The coat of arms with an angel and two crossed hammers illustrates how Břidličná and metalworking belong together. Archaeological finds showed that the metal in this region was exploited by the Celts.
The original name of the town is Frýdlant, which translates to ‘the land of peace and tranquillity’. The town, however, did not enjoy much tranquillity. Sovinec Castle
, which was a part of the town’s domain, was controlled by the Hussites. The local nobility, later on, supported the Hussite King George of Poděbrady. Because of this, the armies of Hungarian King Matthias Corvinus, who had the town, punished them and its surroundings plundered.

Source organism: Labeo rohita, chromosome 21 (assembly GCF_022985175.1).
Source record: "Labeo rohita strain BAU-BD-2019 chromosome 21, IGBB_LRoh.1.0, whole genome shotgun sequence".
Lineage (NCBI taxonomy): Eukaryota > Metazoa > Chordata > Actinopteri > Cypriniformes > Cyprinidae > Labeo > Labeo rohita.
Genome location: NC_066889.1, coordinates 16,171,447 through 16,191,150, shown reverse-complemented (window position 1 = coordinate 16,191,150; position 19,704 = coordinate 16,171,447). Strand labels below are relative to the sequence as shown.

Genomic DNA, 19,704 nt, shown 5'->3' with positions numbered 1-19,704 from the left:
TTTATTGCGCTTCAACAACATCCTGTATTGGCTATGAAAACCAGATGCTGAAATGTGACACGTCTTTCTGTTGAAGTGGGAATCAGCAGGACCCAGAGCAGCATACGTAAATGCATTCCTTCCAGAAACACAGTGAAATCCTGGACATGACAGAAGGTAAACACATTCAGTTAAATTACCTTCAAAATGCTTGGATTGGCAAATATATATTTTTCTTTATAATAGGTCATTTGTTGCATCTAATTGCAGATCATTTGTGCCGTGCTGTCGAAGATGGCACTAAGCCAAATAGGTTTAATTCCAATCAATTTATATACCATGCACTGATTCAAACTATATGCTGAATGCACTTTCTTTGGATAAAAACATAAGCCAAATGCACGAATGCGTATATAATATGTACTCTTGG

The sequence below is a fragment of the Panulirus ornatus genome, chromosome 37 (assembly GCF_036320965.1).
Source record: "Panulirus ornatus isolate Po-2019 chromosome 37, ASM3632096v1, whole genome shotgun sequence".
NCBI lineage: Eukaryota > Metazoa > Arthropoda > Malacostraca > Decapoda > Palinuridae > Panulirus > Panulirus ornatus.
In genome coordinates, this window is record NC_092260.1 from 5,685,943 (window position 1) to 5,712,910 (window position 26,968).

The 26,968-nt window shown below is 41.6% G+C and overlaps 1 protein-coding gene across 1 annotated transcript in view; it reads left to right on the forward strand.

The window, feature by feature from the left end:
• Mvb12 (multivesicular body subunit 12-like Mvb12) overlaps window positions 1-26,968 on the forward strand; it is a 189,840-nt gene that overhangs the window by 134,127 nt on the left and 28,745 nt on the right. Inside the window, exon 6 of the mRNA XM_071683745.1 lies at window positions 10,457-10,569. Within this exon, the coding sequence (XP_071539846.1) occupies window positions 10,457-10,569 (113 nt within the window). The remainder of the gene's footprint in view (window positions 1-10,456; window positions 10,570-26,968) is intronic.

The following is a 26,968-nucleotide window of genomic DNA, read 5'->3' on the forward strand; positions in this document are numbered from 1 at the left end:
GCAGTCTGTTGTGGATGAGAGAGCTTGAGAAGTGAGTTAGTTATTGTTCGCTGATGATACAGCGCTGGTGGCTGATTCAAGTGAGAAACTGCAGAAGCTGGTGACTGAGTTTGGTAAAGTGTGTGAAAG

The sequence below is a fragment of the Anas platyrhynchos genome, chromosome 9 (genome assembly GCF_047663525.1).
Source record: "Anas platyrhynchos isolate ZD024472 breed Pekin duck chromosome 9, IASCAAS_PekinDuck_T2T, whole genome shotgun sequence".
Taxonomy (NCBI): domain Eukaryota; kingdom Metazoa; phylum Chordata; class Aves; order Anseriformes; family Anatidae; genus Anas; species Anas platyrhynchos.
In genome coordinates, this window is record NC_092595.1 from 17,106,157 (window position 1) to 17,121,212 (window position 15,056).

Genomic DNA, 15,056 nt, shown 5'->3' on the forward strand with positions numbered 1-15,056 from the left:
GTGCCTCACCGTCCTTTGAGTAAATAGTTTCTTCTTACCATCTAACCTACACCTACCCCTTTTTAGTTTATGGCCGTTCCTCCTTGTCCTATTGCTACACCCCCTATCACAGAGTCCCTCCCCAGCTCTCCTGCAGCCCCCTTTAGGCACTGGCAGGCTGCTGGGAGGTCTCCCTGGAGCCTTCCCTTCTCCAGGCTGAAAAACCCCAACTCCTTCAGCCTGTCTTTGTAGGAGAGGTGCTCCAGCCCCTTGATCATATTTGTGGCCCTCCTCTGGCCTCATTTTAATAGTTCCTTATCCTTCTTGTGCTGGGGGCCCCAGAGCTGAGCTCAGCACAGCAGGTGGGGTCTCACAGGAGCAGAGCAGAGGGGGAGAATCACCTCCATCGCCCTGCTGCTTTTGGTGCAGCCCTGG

What Corvinus did not destroy was destroyed during the Thirty Years’ War. On the other hand, the war contributed to a huge development of local ironworks production, such good-quality arms. In fact, 500 muskets a week were delivered to the imperial army. The seizure of Sovinec and the surroundings by the Swedes caused a recession in the ironworks, as they were destroyed by the conquerors. The local congregation, mostly of the Lutheran faith, had to leave or convert to Catholicism.
During the industrial development in the 19th
century, the town became one of the centres of the textile industry in Northern Moravia.
Frýdlant became Břidličná after WW II.